The wide selection of music and movie genres is impressive but overwhelming and inconvenient to operate; I often found myself spending too much time trying to classify what I was listening to, or slowly switching between the equalizer and a video to ensure I was using the best setting.
The equalizer's ability to make audio sound sharp, clear, full, and balanced is great, but limited headphones-only functionality isn't. The Asus MeMO Pad HD 7 has a similar audio enhancing feature, but conversely is only usable through the tablet's speakers. The A1000 has a leg up though, with it's customizable option that allows audiophiles to manually adjust the equalizer to their nit-picky perfection.
The Lenovo IdeaTab A1000 houses a 1.2GHz dual core MT8317 CPU, a single-core PowerVR SGX531 GPU, 1GB of RAM, and 16GB of internal storage. The tablet also features Bluetooth 4.0 and an accelerometer.
These days a 1,200x800-pixel resolution is average for a budget 7-inch tablet, but the Lenovo IdeaTab A1000 bucks the trend and embraces an even lower 1,024x600-pixel resolution screen that is plagued by bad viewing angles and washed out color.
|Tested spec||Lenovo IdeaTab A1000||Asus MeMO Pad HD 7||Google Nexus 7 (2013)||Amazon Kindle Fire HD|
|Maximum brightness||369 cd/m2||353 cd/m2||570 cd/m2||394 cd/m2|
|Maximum black level||0.49 cd/m2||0.57 cd/m2||0.44 cd/m2||0.41 cd/m2|
|Maximum contrast ratio||753:1||619:1||1,295:1||960:1|
Images are noticeably dull in sharpness and HD videos fall flat, lacking any visually stimulating qualities. Color is void of any vivid pop or vibrant saturation and there is a pervasive blue hue on the display that is most noticeable when comparing the screen to other tablets.
Despite being able to download and open the app, the A1000 cannot stream Netflix video. However, I had no trouble loading videos elsewhere, including YouTube, Crackle, and Google Play.
The screen's responsiveness was consistent and mostly accurate, although my taps went unrecognized a few times. The tablet sometimes responded slowly when I pressed the power or volume buttons -- as if being startled from a daydream -- and the volume rocker's functionality does not switch according to orientation.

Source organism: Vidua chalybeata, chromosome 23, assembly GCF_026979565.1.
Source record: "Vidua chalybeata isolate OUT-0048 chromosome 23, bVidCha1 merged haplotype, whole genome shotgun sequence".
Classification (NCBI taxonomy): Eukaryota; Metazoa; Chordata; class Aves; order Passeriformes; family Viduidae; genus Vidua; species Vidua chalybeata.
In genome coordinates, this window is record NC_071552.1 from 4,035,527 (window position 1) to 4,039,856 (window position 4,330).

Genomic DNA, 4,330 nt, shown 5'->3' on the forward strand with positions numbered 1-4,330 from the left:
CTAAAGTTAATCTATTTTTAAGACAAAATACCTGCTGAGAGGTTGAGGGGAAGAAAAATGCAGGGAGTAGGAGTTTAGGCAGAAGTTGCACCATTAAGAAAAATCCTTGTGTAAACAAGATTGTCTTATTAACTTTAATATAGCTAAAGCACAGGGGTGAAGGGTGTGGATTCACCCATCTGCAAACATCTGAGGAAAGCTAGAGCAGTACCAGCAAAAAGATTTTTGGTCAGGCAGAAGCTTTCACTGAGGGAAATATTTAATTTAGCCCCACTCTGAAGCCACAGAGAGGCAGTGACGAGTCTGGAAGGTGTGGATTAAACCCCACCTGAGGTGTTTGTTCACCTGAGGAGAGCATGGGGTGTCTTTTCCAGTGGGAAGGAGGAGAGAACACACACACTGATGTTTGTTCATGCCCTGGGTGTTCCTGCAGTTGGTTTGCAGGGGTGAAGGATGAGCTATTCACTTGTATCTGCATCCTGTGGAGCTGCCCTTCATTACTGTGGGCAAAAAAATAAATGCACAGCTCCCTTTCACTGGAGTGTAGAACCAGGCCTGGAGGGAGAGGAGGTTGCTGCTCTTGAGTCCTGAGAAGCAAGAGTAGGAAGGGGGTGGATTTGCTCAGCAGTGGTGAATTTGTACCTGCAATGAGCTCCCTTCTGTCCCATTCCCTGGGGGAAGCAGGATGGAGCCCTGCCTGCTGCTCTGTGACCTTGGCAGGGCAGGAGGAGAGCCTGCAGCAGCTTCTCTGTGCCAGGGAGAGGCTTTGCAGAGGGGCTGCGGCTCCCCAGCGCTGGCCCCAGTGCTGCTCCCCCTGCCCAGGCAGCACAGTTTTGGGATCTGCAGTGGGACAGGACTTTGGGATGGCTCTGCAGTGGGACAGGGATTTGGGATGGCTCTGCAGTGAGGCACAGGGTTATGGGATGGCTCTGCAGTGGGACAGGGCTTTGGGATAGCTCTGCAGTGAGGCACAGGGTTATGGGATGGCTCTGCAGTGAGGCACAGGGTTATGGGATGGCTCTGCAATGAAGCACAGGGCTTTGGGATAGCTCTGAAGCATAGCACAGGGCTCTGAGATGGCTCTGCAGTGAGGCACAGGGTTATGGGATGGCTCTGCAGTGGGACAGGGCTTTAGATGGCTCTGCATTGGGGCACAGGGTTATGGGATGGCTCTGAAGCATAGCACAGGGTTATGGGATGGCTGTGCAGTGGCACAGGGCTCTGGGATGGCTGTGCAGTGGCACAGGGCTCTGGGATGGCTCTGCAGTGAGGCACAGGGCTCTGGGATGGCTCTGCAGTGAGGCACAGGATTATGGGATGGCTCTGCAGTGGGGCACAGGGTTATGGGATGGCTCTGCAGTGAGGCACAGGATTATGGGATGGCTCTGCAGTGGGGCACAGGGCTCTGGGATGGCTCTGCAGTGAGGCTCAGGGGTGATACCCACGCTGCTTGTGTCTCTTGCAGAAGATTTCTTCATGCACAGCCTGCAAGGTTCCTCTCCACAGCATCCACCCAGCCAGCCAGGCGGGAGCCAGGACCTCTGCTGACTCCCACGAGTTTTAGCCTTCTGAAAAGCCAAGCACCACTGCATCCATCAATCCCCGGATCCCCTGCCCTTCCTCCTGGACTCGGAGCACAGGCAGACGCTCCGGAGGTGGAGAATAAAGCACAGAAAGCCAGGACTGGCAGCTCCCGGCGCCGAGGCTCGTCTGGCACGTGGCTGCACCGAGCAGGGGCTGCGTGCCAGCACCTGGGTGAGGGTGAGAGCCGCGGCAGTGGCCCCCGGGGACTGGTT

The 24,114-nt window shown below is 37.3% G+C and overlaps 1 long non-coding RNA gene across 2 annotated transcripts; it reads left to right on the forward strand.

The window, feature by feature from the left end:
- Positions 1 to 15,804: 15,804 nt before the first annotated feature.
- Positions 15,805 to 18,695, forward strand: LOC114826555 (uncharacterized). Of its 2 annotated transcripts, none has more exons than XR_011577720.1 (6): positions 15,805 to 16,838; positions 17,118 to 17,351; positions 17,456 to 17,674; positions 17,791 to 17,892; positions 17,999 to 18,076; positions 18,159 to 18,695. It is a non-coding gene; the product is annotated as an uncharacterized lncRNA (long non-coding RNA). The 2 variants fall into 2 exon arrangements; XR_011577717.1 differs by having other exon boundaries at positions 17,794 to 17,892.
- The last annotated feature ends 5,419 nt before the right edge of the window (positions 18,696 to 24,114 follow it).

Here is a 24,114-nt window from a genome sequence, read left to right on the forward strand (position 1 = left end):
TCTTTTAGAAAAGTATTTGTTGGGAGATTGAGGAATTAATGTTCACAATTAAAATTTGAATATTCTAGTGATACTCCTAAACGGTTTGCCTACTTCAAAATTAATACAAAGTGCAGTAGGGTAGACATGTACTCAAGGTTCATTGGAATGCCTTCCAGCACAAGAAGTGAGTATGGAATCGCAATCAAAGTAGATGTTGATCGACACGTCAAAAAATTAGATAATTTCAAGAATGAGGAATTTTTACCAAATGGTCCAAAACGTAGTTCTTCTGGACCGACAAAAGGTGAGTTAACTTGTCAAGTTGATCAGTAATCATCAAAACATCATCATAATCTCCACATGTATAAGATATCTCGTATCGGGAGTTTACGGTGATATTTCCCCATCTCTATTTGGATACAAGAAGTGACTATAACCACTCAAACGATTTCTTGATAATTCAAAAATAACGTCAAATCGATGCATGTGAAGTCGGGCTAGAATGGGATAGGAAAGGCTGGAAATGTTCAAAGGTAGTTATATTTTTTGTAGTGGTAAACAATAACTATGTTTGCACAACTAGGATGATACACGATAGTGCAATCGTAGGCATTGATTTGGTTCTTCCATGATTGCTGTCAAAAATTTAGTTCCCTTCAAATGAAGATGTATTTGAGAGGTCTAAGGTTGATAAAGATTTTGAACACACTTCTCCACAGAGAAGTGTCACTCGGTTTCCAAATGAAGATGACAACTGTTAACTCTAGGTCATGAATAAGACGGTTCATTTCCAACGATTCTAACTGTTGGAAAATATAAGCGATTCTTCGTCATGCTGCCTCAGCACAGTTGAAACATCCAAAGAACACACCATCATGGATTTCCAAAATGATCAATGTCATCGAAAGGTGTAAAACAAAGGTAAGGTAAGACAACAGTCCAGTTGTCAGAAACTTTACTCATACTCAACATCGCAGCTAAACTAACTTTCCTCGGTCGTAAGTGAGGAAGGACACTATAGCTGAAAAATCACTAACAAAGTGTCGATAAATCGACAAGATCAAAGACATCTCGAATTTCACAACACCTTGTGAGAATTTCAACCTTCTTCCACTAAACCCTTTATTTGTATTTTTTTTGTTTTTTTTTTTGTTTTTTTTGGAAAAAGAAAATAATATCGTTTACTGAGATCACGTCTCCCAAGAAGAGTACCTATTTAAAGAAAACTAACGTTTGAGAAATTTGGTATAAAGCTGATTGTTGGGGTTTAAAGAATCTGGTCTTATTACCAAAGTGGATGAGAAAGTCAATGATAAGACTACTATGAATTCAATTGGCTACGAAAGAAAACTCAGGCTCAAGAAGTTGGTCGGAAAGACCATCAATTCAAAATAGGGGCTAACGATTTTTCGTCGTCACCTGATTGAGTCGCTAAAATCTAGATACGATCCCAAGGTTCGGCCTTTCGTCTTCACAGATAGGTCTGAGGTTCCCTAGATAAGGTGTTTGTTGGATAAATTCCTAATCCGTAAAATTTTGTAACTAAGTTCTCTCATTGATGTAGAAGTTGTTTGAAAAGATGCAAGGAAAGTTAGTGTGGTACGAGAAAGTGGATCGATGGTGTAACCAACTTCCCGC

Simple activities were executed fine, although lagging and buggy flickering when launching apps was rather consistent. The tablet frequently had trouble syncing my Google account notifications and I would often get notified about e-mails I had already read on a different device.
The Lenovo IdeaTab A1000's 16GB of internal storage is partitioned in a particularly odd way; only 1.5GB are designated for app downloads, with the rest allocate to "USB storage" for saving more content such as music, movies, and photos. During my time with the tablet I never filled the app storage -- it's called "internal storage" in the settings menu -- but it is a weird decision that could definitely put a damper on the activities of any app-addict.
Although the A1000's equalizer includes a gaming setting, the way the tablet performs while playing games would lead you to believe that Lenovo completely forgot about that function. Gaming performance for simple mobile games, like Candy Crush Saga or The Simpsons: Tapped Out, worked fine, but downloading, loading, and running more graphic-heavy games was nearly impossible.
While running 3DMark, the tablet continually crashed and couldn't finish the task. Eventually, it succumbed to the pressure of performing like a capable 2013 tablet and completely shut down, never to be powered on by me again.
I was able to play Riptide GP -- after receiving another testing unit -- and it ran smoothly, although the accelerometer wasn't very accurate and successfully navigating the courses depended heavily on exaggerated movements.
The tablet's 0.3-megapixel front-facing camera produces dark and grainy photos. There is a significant lack of color and detail that's extremely noticeable, especially in low lighting. Even in slightly dim environments, shadows were overemphasized and increased the darkness of the photo. Adjusting the white balance slightly helped with color accuracy, but it replaced the automatic settings' greenish tint with a degree of severe red hues.
The front-facing speakers aren't particularly impressive for a device geared toward audiophiles and provide typical audio performance from a tablet. Although other small budget tablets don't go as loud, they do hold up a bit better at full volume, with less tinny moments during songs.
The tablet's battery lasted around 8 hours during casual but performed abysmally low during video testing. Here are our official CNET Labs-tested battery life results. More tablet testing results can be found here.
|Video Battery life (in hours)|
|Lenovo IdeaTab A1000||4.6|
The Lenovo IdeaTab A1000 scores points with its audio enhancing equalizer, but falls short in just about every other category. With comparable budget tablets in abundance that provide better video, gaming, and browsing capabilities, enduring the A1000's baseball-sized pixels and internal storage limitations just to save a few bucks is unnecessary.
The Asus MeMO Pad HD 7 is a comparable 7-inch tablet with similar audio-enhancing features and less performance hang-ups, but -- if not limited to a budget or committed to a device that prioritizes audio quality -- the Google Nexus 7 is the best small tablet to get.